2018 Asian Games Arrival: Hagino Tries To Repeat The Double

Video courtesy of The Olympic Channel.

Although the entry lists for the 2018 Asian Games are not yet published on the official meet site, it’s very likely that Japan’s Kosuke Hagino will be racing both the 200m and 400m IM events in a bid to repeat his titles from the 2014 edition of the prestigious continental competition.

Back in 2014, Hagino crushed winning times of 1:55.34 and 4:07.75 to grab gold medals while registering new Games Records times in both races. That foreshadowed what the now-24-year-old would go on to do at the 2016 Olympic Games. In Rio, Hagino earned a new Asian Record while punching a time of 4:06.05 to take gold in the 400m IM ahead of rivals Chase Kalisz of America and Daiya Seto, his Japanese teammate. Hagino then notched a quick 1:56.61 to take silver behind American icon Michael Phelps in the sprint IM for his 2nd individual Olympic medal.

Flash forward to the 2017 World Championships, however, and the 400m IM proved to be a disaster for Hagino. Nabbing the 7th seed after prelims, Hagino mustered a modest 4:12.65 to fall well off the podium for 6th place. In his stead, teammate Seto landed in the bronze medal position behind winner Kalisz and silver medalist David Verraszto. However, Hagino did bounce back with a silver in the sprint IM, clocking 1:56.01 behind Kalisz’s winning effort of 1:55.56.

Most recently at the Pan Pacific Championships, Hagino played 2nd fiddle to Kalisz once again, finishing behind the American for silver in the 400m IM, while snagging bronze in the 200m IM behind both Kalisz and relative newcomer-to-the-event Mitch Larkin of Australia.

Although both of the aforementioned athletes from Pan Pacs won’t be competing in the Asian Games, Hagino will still have his hands full. China’s Wang Shun has come on strongly in the 200m IM, holding the world’s 4th fastest time of the season with the 1:56.57 at Chinese Nationals. His mark of 1:56.16 from the same meet in 2017 makes Shun the 11th fastest performer ever in the event. Wang has also made strides in the longer IM distance, holding the season’s 7th fastest effort in the 4:12.59 put forth at the China Games last fall.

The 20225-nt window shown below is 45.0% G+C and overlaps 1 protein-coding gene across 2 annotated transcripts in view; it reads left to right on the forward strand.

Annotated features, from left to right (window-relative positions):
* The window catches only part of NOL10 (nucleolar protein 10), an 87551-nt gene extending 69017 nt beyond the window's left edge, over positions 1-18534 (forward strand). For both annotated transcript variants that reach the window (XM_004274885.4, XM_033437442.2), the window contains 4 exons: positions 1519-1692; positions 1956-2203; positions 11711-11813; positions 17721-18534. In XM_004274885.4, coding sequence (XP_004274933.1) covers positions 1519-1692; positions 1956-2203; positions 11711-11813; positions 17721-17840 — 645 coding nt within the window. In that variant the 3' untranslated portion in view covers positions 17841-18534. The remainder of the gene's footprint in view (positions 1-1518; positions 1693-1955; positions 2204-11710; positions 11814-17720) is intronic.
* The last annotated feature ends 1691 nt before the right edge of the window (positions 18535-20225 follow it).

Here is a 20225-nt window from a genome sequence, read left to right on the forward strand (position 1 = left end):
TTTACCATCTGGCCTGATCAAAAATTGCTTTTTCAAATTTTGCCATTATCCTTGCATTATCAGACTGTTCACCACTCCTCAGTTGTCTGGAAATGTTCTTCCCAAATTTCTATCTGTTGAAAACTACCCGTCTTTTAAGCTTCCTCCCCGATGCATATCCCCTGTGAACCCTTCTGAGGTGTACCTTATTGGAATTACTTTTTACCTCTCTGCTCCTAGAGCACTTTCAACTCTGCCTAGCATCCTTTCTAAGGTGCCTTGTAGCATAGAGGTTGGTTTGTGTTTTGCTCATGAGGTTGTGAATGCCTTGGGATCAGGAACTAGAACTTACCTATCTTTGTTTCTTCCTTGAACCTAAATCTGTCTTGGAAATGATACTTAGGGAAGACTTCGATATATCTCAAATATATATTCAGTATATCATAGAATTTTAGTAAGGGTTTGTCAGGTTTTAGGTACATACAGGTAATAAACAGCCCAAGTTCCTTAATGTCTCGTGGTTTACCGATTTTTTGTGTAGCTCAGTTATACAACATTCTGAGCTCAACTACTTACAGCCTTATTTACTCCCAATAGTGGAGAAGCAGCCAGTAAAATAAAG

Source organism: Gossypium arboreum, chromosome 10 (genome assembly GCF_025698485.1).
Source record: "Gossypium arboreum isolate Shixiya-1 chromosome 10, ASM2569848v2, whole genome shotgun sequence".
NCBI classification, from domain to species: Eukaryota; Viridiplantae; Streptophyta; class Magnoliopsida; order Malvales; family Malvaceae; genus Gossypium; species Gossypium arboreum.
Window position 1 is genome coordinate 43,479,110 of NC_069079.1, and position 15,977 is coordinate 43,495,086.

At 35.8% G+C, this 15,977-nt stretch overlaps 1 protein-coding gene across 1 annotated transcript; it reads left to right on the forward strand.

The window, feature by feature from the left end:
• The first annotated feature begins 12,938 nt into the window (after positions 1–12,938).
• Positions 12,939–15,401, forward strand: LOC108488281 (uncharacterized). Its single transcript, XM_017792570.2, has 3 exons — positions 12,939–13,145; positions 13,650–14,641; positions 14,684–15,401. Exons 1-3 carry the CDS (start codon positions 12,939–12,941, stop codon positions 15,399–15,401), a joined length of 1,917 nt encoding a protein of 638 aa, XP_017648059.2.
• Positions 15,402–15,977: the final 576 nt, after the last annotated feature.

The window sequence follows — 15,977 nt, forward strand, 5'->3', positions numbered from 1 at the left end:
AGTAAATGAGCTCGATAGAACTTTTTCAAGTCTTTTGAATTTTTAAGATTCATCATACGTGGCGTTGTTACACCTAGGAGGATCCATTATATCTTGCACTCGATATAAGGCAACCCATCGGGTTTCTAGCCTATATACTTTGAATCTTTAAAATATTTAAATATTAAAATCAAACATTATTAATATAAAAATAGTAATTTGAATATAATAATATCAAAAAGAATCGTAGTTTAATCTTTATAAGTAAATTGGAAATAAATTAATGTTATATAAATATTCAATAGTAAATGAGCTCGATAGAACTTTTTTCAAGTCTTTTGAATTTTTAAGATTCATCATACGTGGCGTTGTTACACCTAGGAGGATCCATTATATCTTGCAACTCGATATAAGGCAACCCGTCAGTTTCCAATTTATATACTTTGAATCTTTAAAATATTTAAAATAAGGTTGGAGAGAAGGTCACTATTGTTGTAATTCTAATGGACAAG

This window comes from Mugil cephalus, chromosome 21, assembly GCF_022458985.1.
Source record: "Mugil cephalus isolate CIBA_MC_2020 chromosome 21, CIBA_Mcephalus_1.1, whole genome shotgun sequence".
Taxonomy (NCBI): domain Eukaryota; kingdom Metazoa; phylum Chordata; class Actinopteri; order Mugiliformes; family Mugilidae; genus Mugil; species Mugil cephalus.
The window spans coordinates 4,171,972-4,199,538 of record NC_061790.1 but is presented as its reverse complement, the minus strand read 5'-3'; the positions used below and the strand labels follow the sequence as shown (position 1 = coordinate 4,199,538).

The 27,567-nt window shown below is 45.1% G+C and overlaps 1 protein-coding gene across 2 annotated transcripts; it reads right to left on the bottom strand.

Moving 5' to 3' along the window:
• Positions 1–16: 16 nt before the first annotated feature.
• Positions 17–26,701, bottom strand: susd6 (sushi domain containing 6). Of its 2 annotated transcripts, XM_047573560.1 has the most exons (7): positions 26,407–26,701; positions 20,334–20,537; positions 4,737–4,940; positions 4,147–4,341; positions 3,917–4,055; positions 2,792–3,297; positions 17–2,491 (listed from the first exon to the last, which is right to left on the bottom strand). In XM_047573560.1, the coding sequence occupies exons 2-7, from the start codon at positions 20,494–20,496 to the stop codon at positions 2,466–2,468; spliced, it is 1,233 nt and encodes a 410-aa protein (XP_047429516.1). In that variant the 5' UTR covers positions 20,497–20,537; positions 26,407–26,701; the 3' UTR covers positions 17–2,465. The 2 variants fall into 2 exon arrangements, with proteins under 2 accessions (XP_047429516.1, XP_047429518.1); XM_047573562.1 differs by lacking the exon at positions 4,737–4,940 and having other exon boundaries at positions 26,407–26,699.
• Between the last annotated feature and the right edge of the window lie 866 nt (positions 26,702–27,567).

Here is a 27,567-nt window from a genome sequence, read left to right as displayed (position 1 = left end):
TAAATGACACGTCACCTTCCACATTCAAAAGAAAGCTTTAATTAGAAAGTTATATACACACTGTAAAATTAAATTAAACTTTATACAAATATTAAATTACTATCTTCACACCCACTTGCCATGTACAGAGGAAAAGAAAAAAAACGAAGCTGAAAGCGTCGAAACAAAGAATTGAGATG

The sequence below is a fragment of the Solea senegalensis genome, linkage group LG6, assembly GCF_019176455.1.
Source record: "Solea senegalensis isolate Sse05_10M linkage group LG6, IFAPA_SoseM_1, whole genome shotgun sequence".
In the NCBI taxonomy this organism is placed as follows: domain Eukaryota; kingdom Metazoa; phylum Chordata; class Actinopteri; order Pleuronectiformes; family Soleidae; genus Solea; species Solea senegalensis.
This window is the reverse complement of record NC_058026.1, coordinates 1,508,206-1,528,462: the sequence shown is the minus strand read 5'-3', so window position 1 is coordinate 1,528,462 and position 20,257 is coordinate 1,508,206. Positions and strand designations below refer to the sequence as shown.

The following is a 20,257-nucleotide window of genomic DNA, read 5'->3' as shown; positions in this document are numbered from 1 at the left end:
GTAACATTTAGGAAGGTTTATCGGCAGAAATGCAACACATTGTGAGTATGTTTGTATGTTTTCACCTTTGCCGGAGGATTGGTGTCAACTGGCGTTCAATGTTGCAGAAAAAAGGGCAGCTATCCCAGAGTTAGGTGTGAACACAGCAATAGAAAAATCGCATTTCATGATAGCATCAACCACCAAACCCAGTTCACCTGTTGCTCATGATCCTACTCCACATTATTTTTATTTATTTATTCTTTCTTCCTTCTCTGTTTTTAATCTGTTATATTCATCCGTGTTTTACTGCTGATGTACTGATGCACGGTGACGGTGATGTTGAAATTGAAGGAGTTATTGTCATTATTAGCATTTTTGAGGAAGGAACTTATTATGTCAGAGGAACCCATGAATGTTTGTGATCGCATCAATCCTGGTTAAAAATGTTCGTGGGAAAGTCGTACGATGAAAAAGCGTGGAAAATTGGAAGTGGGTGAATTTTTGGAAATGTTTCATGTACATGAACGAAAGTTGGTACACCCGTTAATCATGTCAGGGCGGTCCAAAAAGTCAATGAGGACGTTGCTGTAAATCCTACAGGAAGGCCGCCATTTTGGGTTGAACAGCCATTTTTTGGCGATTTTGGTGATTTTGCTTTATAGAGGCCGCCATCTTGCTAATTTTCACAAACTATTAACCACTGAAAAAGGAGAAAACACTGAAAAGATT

Hagino’s rival teammate Seto will no doubt be in the IM medal mix, as will another Japanese swimmer in Keita Sunama. China’s Qin Haiyang is also a threat lurking in the Jakarta pool as well.

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25 free champ

Schooling has repeated the double 10x in practice. 🙂

marklewis

He’ll probably never swim another 4:06.0 in the 400 IM again. He doesn’t seem to be improving his times. His PBs are from 2 years ago and longer.

He has competed well in a lot of events, such as the 200 and 400 free and 200 backstroke.

mcgillrocks

Two years ago means he had one bad year…I think that’s a little harsh. Remember MP went from 2003-2006 without improving in the 200 fly or 200 IM?

Sqimgod

He was a monster in 2014, my favorite swimmer at the time. I’m surprised he was able to peak in 2016 after his injury, some reason though his form got worse in 2017 and after, especially freestyle and backstroke. Might be because the Japanese do not have any experience with coaching fast freestyle or backstroke. Hagino is the fastest they ever had, he probably got to 1:45 because of his talent, not because of good training. As for backstroke I’ve also noticed their only 2 fast backstrokers koga and irie now train in the U.S.

About Loretta Race

Loretta Race

After 16 years at a Fortune 1000 financial company, long-time swimmer Retta Race decided to change lanes and pursue her sporting passion. She currently is Coach for the Northern KY Swordfish Masters, a team she started up in December 2013, while also offering private coaching. Retta is also an MBA …

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